Chinese factory output growth surged to a 19-month high in October, showing the world's third-largest economy has firmly put the worst of the global financial crisis behind it.
Other figures on Wednesday showed a dip in the pace of investment and loan growth as the impact of the initial burst from a bank-financed 4 trillion yuan ($585 billion) economic stimulus package, announced a year ago, tapered off.
Exports and imports also undershot market forecasts, falling from year-earlier levels for the 12th month in a row. But economists said China was maintaining the momentum of its recent recovery, which has made it a certainty that Beijing will surpass its target of 8 per cent growth for 2009 as a whole.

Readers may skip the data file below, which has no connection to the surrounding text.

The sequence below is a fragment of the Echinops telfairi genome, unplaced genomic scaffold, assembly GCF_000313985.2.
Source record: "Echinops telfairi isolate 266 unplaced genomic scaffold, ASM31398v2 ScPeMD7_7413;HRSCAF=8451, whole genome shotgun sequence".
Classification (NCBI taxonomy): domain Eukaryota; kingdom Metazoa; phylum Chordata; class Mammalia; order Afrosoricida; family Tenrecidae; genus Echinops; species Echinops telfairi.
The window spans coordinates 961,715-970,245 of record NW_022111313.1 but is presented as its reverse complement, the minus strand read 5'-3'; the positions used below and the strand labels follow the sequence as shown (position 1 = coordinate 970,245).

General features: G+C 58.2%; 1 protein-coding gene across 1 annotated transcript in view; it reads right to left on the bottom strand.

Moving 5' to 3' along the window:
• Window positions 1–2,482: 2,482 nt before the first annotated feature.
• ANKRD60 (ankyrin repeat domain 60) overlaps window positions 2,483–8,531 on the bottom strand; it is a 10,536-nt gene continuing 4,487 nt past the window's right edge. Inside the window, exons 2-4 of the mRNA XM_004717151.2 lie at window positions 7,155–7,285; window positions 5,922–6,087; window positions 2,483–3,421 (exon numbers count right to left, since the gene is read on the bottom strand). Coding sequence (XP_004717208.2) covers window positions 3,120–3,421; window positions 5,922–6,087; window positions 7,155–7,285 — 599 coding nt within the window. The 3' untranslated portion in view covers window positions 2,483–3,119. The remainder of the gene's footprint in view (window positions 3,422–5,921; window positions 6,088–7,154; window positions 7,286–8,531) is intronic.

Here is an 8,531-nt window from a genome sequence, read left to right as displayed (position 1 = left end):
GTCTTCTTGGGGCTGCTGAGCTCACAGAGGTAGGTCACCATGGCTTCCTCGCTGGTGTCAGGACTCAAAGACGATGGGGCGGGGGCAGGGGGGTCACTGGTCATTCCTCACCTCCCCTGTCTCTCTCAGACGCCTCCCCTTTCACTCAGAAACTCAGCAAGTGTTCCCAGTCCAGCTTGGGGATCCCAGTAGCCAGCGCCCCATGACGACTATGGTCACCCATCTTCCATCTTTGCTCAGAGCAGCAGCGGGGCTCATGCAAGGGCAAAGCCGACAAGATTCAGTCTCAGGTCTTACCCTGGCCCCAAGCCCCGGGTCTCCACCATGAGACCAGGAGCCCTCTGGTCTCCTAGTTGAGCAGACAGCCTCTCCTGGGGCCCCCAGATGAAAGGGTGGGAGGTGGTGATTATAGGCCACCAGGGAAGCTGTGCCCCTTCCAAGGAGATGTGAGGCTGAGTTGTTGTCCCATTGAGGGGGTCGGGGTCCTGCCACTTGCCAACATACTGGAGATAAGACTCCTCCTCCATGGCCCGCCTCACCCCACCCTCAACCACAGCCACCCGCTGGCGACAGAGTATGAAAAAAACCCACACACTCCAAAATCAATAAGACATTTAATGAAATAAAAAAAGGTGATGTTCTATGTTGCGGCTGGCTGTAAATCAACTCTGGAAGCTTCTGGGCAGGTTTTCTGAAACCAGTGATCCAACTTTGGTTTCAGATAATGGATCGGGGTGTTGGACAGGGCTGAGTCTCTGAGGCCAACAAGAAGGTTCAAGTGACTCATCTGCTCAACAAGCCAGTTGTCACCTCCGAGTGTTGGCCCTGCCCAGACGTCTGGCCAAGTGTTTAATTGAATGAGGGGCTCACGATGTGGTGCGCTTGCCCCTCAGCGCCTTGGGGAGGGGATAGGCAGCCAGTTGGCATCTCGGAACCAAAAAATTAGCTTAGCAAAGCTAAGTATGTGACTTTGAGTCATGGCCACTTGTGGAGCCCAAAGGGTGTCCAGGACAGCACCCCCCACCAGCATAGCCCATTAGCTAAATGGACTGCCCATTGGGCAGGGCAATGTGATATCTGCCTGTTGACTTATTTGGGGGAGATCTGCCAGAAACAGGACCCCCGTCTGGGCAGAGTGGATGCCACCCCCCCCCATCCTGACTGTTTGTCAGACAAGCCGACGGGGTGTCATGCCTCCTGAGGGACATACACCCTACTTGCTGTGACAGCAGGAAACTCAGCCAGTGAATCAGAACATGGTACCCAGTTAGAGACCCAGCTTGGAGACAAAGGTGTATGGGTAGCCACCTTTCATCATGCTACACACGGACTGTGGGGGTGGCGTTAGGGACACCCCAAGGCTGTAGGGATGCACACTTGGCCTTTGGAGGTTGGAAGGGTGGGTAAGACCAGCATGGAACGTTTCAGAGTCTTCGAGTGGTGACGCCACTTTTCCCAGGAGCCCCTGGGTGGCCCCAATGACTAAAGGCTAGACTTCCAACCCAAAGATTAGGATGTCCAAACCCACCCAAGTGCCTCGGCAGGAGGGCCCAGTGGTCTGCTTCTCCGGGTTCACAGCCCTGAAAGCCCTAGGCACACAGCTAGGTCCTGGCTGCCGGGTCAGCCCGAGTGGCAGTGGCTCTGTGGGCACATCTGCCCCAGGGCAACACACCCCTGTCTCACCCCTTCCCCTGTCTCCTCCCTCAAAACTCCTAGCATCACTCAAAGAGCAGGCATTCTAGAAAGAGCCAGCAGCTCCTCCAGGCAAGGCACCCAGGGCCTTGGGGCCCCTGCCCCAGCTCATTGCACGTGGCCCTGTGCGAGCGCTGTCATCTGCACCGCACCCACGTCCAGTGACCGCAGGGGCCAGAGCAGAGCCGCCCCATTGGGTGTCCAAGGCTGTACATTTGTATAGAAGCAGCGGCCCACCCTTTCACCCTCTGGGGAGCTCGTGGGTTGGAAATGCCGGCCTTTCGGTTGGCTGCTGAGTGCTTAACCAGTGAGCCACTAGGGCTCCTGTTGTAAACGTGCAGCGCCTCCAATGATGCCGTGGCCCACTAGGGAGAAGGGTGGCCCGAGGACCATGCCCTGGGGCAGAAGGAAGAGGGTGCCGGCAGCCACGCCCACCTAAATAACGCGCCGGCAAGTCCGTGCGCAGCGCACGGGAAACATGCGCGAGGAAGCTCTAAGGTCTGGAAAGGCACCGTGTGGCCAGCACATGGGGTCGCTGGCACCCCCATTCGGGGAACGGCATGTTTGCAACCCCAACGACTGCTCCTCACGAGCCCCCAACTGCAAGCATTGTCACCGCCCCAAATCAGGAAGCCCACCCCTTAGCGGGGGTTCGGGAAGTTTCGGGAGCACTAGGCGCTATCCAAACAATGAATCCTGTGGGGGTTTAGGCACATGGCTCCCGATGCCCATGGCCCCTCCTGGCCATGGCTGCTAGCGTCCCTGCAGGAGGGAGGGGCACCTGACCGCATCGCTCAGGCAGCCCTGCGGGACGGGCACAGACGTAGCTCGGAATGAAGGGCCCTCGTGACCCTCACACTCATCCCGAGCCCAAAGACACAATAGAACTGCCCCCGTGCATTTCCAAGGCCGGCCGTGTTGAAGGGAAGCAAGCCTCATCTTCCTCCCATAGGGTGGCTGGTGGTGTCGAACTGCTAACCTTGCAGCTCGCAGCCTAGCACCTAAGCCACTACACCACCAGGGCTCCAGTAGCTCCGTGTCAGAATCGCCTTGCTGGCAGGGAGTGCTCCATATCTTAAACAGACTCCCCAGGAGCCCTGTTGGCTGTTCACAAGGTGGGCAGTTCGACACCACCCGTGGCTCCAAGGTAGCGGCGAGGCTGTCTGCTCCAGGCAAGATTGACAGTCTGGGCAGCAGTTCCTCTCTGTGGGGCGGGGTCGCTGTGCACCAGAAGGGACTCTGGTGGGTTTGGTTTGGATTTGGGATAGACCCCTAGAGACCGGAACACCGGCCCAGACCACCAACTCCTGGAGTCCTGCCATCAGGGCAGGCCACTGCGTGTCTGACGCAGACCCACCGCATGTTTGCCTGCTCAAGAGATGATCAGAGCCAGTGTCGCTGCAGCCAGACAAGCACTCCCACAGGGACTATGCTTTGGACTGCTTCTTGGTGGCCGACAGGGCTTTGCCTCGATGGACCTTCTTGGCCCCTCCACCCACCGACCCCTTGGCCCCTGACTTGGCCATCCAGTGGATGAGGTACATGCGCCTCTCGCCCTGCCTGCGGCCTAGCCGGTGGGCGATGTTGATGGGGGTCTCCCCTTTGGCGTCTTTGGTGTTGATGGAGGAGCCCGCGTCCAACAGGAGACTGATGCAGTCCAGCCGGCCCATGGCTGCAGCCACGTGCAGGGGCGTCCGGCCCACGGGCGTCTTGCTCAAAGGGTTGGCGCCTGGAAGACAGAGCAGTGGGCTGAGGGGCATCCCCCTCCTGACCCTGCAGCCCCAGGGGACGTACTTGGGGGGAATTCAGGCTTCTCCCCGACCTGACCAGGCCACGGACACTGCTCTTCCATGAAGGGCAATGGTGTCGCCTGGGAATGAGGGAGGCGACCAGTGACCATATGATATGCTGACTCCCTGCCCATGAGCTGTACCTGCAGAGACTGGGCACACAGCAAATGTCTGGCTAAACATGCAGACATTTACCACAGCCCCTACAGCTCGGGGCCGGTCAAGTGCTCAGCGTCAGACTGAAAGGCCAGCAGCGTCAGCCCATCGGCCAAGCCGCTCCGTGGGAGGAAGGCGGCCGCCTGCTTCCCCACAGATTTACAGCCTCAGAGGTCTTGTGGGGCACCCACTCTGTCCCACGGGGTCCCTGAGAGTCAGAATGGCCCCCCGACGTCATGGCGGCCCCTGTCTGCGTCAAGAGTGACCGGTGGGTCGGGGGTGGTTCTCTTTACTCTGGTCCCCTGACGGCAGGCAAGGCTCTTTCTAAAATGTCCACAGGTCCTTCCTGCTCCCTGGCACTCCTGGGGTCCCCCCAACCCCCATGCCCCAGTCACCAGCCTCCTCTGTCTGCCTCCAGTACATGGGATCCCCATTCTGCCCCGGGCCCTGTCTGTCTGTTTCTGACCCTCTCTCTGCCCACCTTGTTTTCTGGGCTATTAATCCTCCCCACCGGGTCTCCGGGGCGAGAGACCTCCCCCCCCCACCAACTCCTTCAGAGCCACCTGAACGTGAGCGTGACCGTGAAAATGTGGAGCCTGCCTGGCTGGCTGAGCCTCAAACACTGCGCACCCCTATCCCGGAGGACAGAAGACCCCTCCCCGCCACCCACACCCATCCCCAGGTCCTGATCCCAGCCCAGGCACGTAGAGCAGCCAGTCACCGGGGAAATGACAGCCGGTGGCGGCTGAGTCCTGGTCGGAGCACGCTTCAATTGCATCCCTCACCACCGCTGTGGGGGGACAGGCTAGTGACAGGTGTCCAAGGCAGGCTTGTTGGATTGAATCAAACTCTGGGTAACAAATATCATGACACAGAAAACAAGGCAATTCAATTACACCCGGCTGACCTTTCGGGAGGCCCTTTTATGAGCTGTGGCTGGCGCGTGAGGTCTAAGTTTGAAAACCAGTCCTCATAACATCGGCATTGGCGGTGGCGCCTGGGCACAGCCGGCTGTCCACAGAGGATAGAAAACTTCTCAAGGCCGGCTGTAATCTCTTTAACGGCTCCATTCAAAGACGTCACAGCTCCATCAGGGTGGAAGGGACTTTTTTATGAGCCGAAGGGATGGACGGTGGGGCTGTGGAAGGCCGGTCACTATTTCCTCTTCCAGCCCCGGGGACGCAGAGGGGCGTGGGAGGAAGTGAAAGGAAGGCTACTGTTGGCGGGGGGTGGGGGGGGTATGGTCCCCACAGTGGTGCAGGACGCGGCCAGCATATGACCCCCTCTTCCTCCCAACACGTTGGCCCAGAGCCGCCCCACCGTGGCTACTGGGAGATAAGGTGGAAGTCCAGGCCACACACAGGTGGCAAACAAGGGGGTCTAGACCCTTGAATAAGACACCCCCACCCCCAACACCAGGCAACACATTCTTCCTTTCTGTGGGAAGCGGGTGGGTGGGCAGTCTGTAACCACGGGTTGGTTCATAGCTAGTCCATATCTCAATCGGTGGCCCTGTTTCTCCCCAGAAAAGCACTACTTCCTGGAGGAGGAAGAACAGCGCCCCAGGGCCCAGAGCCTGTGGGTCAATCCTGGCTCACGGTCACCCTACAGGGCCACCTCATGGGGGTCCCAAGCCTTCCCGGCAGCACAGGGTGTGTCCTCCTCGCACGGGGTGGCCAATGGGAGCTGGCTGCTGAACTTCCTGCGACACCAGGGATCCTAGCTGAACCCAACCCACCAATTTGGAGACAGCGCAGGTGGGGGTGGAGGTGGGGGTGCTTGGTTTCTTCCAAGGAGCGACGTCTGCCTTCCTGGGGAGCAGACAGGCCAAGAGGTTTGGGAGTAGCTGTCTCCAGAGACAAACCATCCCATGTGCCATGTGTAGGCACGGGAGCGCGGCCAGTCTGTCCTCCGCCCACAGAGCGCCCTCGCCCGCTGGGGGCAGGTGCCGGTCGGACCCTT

What’s more, the large number of investment projects still in the government’s pipeline, a sharp rebound in real estate spending and the huge volume of loans issued this year virtually guarantee stronger GDP growth in the coming year.
With the economy now on a more solid footing, markets are focusing on when China might start unwinding its stimulus. Policymakers have already asked banks to lend less freely.